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Sitdown Sunday: How work became utterly inescapable

Settle back in a comfy chair and sit back with some of the week’s best longreads.

Image: Shutterstock/ViDI Studio

IT’S A DAY of rest, and you may be in the mood for a quiet corner and a comfy chair.

We’ve hand-picked the week’s best reads for you to savour.

1. The vampire ship

The seizure of Europe’s largest heroin shipment created bloody fallout throughout the world.

(The New Republic, approx 30 mins reading time)

On April 28, 2014, a fishing trawler intercepted an oil tanker in the Gulf of Oman, a day after the tanker had left Dubai for Greece. Three men climbed aboard the tanker and spent the night packing hundreds of small sacks of heroin, weighing at least two metric tons in total, into its ballast boxes. After they finished, two of the men sailed back to the coast. One stayed behind. He carried a handgun and ordered the tanker’s crew to keep sailing.

2. The store that called the cops on George Floyd

Before George Floyd’s death, a teenage clerk called the police on him. What should the store were he worked do? 

(Slate, approx 25 mins reading time)

Frantically, his employee explained what was happening: A police officer had pinned a customer to the ground outside the store, and that man was saying he couldn’t breathe. Mahmoud manages the day shift at CUP Foods at the corner of 38th Street and Chicago Avenue in southern Minneapolis, but that night, young employees were working the store alone. There’d been a brief confrontation with a man accused of passing a fake bill. Then an 18-year-old clerk dialed 911. The man was named George Floyd, and minutes later, a cop was kneeling on his neck.

3. Am I the A****le?

The subreddit forum Am I The Asshole? sees people asking pretty deep questions about their behaviour. Here’s how the hugely popular page got started.

(The Ringer, approx 20 mins reading time)

With everything else going on in the world (please see: a pandemic, massive unemployment, the upcoming U.S. election, Karens, police brutality, protests, riots, climate change, and balancing working from home with sending your kids to school), the Reddit forum known as Am I the Asshole? has started to feel like a safe space. It’s a place where accountability actually exists, even if only in the form of branding someone right or wrong in one absurd situation. It’s also a place for growth: Sometimes posters return to talk about how their lives changed—almost always for the better—because of the advice they got from thousands of anonymous strangers.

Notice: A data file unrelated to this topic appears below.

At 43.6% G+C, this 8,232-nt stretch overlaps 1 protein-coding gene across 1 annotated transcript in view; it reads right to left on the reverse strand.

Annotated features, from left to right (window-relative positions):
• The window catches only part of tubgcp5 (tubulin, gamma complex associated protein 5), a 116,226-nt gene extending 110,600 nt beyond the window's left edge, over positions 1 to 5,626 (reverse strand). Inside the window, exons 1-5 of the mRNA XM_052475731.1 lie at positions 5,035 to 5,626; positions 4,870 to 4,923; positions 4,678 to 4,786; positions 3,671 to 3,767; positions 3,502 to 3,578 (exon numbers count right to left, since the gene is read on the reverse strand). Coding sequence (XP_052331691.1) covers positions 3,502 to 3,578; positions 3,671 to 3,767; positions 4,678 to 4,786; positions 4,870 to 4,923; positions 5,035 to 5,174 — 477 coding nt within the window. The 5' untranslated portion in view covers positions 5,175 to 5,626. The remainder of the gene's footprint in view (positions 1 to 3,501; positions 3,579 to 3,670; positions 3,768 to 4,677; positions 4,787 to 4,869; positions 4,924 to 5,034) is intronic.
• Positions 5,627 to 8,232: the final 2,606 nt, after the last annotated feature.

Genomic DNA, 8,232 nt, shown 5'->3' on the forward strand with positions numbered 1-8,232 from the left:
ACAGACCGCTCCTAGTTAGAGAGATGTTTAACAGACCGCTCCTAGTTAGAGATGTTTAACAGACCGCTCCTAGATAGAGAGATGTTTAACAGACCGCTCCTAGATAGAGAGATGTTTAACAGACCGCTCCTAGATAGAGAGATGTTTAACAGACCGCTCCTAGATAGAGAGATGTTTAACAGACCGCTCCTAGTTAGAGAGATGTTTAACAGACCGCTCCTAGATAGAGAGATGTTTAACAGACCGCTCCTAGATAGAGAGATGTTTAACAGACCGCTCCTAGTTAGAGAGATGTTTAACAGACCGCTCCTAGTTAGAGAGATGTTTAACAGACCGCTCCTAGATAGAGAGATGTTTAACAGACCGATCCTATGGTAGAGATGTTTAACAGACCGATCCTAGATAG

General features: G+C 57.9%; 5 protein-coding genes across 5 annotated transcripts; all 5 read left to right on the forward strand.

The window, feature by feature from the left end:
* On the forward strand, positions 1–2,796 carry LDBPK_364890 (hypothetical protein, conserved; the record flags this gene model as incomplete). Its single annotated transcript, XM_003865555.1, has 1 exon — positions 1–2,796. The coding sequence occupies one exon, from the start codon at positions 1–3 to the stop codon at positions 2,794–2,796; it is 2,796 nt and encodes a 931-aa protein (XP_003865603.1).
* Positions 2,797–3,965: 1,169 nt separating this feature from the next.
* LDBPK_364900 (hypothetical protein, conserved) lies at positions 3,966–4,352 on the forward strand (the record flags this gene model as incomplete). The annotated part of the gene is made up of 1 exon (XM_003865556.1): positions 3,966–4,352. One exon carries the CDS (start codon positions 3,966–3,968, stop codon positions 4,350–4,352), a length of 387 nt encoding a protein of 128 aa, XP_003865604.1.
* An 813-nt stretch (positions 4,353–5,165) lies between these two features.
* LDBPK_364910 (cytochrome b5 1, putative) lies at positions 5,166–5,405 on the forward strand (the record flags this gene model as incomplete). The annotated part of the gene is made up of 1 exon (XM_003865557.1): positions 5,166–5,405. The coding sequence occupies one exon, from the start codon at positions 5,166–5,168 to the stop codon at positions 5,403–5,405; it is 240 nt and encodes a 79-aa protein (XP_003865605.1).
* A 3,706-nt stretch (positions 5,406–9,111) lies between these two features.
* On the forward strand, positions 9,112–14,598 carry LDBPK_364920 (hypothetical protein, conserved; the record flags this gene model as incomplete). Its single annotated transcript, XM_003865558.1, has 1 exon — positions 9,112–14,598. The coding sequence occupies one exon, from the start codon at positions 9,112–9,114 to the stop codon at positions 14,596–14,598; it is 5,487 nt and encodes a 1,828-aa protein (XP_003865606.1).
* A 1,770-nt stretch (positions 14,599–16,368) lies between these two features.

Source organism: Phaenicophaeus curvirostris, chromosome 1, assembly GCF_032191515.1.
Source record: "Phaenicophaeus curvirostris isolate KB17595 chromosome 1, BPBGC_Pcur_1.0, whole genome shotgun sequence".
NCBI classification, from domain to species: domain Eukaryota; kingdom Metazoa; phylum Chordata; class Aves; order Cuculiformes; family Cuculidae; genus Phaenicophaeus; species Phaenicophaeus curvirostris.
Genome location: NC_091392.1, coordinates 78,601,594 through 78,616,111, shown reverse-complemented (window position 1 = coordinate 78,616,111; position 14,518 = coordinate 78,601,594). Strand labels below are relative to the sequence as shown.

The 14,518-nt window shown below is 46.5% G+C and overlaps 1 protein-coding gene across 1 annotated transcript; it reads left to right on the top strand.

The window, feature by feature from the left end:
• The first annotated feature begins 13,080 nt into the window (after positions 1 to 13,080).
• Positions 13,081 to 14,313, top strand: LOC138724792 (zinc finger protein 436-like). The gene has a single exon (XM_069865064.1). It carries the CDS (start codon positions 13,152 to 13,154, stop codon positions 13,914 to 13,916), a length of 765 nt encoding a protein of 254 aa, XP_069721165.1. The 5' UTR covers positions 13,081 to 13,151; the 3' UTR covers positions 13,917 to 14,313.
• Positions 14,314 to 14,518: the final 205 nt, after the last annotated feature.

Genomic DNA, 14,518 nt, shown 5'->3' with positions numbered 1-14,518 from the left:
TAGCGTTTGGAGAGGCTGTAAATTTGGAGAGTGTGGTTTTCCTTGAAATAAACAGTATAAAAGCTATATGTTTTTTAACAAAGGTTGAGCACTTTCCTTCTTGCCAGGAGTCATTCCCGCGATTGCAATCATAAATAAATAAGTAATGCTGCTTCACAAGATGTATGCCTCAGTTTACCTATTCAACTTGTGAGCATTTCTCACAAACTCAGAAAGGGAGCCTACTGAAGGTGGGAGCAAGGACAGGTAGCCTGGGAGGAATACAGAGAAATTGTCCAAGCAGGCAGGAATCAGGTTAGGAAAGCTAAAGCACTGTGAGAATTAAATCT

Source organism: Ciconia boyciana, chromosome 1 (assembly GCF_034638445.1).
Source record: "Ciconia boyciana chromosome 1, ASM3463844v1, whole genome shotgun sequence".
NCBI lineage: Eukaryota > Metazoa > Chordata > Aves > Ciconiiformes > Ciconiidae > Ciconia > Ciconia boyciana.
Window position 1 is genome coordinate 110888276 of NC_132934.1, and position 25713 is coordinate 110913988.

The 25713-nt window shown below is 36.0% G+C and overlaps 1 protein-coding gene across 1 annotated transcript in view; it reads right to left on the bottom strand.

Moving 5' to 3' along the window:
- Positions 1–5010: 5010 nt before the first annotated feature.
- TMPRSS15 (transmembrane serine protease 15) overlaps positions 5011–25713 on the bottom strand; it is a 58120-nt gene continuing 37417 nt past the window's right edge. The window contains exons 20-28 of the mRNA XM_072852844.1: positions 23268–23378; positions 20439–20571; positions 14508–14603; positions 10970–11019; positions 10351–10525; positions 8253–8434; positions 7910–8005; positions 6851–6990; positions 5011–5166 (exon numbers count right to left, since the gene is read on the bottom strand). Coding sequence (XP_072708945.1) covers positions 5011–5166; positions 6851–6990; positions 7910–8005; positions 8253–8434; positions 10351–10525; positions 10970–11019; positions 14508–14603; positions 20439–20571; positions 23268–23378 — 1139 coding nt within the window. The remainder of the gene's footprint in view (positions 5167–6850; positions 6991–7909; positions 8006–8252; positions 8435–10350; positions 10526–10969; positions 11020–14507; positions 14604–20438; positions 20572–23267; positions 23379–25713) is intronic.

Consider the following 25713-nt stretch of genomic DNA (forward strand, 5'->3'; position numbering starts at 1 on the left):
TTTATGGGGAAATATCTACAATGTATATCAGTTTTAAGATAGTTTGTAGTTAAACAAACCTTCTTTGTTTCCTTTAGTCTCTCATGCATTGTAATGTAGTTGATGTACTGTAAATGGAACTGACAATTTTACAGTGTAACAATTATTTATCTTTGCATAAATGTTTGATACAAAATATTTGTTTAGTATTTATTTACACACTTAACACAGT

4. He joined a fraternity – it led to his death

Sanda Dia died after an initiation ritual at a fraternity in Ghent, Belgium.

(New York Times, approx 10 mins reading time)

“This was not an accident,” said Mr. Dia’s brother, Seydou De Vel. The details, uncovered recently in a string of local news stories, have forced the nation’s Dutch-speaking region, Flanders, to confront rising racism and xenophobia, even at such renowned universities as this one, the Catholic University of Leuven, now known as K.U. Leuven.

5. How do pandemics end?

A very interesting (and visual) look at how previous pandemics have gone.

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(BBC, approx 10 mins reading time)

But, thanks to a vaccine developed in 1796 by British doctor Edward Jenner and the efforts of the scientific community, [smallpox] has been completely erased – although it took nearly two centuries to do so. Smallpox remains the only human disease to have been eradicated this way. Prof Riley regards this feat as one of the greatest achievements of mankind – rivalling the Moon landings.

6. How work became an inescapable hellhole

Due to the digital revolution, work followed us everywhere – and now thanks to the coronavirus pandemic, we can’t escape it.

(Wired, approx 13 mins reading time)

Part of the problem is that these digital technologies, from cell phones to Apple Watches, from Instagram to Slack, encourage our worst habits. They stymie our best-laid plans for self-preservation. They ransack our free time. They make it increasingly impossible to do the things that actually ground us. They turn a run in the woods into an opportunity for self-optimization. They are the neediest and most selfish entity in every interaction I have with others. They compel us to frame experiences, as we are experiencing them, with future captions, and to conceive of travel as worthwhile only when documented for public consumption. 

AND ONE FROM THE ARCHIVES…

A look at the world of the US poet Frank O’Hara – the New York he lived in for 15 years until his untimely death.

(The New Yorker, approx 15 mins reading time)

Someone with O’Hara’s presence could afford to regard the writing of poetry as a secondary act, a transcript of personality. Transcripts aren’t generally thought of as art in themselves, which may explain why O’Hara was so reckless with his poems once he got them down on paper, jamming them in his pockets or in random drawers. Who knows how many O’Hara poems have been lost? Reconstructing his opus feels like reconstructing Sappho’s from papyrus scraps. 

More: The best reads from every previous Sitdown Sunday>

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